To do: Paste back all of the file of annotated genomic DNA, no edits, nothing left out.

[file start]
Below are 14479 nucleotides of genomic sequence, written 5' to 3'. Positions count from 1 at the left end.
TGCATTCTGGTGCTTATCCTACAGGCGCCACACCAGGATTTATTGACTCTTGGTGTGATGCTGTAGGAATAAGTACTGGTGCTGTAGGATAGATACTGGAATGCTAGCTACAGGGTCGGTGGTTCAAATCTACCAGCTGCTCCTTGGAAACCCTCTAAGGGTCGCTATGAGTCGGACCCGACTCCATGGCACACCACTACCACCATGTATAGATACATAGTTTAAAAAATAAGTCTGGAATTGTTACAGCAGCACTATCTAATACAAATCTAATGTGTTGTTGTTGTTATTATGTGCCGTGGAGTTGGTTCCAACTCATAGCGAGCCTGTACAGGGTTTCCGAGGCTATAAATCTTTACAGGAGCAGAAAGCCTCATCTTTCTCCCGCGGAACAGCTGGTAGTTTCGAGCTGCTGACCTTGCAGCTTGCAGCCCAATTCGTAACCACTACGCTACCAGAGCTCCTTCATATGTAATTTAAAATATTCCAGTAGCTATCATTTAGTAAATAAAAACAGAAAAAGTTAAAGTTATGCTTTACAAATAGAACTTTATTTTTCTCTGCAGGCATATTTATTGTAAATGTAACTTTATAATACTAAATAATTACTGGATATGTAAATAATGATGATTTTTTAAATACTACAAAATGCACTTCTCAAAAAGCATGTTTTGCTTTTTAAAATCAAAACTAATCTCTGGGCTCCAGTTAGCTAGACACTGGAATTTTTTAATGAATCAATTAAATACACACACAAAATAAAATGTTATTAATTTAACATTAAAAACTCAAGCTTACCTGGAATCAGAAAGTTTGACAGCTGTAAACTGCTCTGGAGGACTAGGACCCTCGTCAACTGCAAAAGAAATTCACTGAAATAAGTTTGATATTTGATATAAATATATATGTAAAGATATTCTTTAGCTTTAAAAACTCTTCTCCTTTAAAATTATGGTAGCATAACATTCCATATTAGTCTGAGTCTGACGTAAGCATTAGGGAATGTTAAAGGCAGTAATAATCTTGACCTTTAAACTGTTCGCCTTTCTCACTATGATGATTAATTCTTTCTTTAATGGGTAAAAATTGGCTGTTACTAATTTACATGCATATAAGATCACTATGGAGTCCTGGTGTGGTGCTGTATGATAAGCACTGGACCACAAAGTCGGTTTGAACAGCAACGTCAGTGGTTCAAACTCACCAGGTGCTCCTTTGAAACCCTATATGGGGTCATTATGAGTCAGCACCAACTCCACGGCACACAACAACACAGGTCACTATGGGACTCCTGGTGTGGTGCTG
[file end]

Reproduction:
Below are 14479 nucleotides of genomic sequence, written 5' to 3'. Positions count from 1 at the left end.
TGCATTCTGGTGCTTATCCTACAGGCGCCACACCAGGATTTATTGACTCTTGGTGTGATGCTGTAGGAATAAGTACTGGTGCTGTAGGATAGATACTGGAATGCTAGCTACAGGGTCGGTGGTTCAAATCTACCAGCTGCTCCTTGGAAACCCTCTAAGGGTCGCTATGAGTCGGACCCGACTCCATGGCACACCACTACCACCATGTATAGATACATAGTTTAAAAAATAAGTCTGGAATTGTTACAGCAGCACTATCTAATACAAATCTAATGTGTTGTTGTTGTTATTATGTGCCGTGGAGTTGGTTCCAACTCATAGCGAGCCTGTACAGGGTTTCCGAGGCTATAAATCTTTACAGGAGCAGAAAGCCTCATCTTTCTCCCGCGGAACAGCTGGTAGTTTCGAGCTGCTGACCTTGCAGCTTGCAGCCCAATTCGTAACCACTACGCTACCAGAGCTCCTTCATATGTAATTTAAAATATTCCAGTAGCTATCATTTAGTAAATAAAAACAGAAAAAGTTAAAGTTATGCTTTACAAATAGAACTTTATTTTTCTCTGCAGGCATATTTATTGTAAATGTAACTTTATAATACTAAATAATTACTGGATATGTAAATAATGATGATTTTTTAAATACTACAAAATGCACTTCTCAAAAAGCATGTTTTGCTTTTTAAAATCAAAACTAATCTCTGGGCTCCAGTTAGCTAGACACTGGAATTTTTTAATGAATCAATTAAATACACACACAAAATAAAATGTTATTAATTTAACATTAAAAACTCAAGCTTACCTGGAATCAGAAAGTTTGACAGCTGTAAACTGCTCTGGAGGACTAGGACCCTCGTCAACTGCAAAAGAAATTCACTGAAATAAGTTTGATATTTGATATAAATATATATGTAAAGATATTCTTTAGCTTTAAAAACTCTTCTCCTTTAAAATTATGGTAGCATAACATTCCATATTAGTCTGAGTCTGACGTAAGCATTAGGGAATGTTAAAGGCAGTAATAATCTTGACCTTTAAACTGTTCGCCTTTCTCACTATGATGATTAATTCTTTCTTTAATGGGTAAAAATTGGCTGTTACTAATTTACATGCATATAAGATCACTATGGAGTCCTGGTGTGGTGCTGTATGATAAGCACTGGACCACAAAGTCGGTTTGAACAGCAACGTCAGTGGTTCAAACTCACCAGGTGCTCCTTTGAAACCCTATATGGGGTCATTATGAGTCAGCACCAACTCCACGGCACACAACAACACAGGTCACTATGGGACTCCTGGTGTGGTGCTG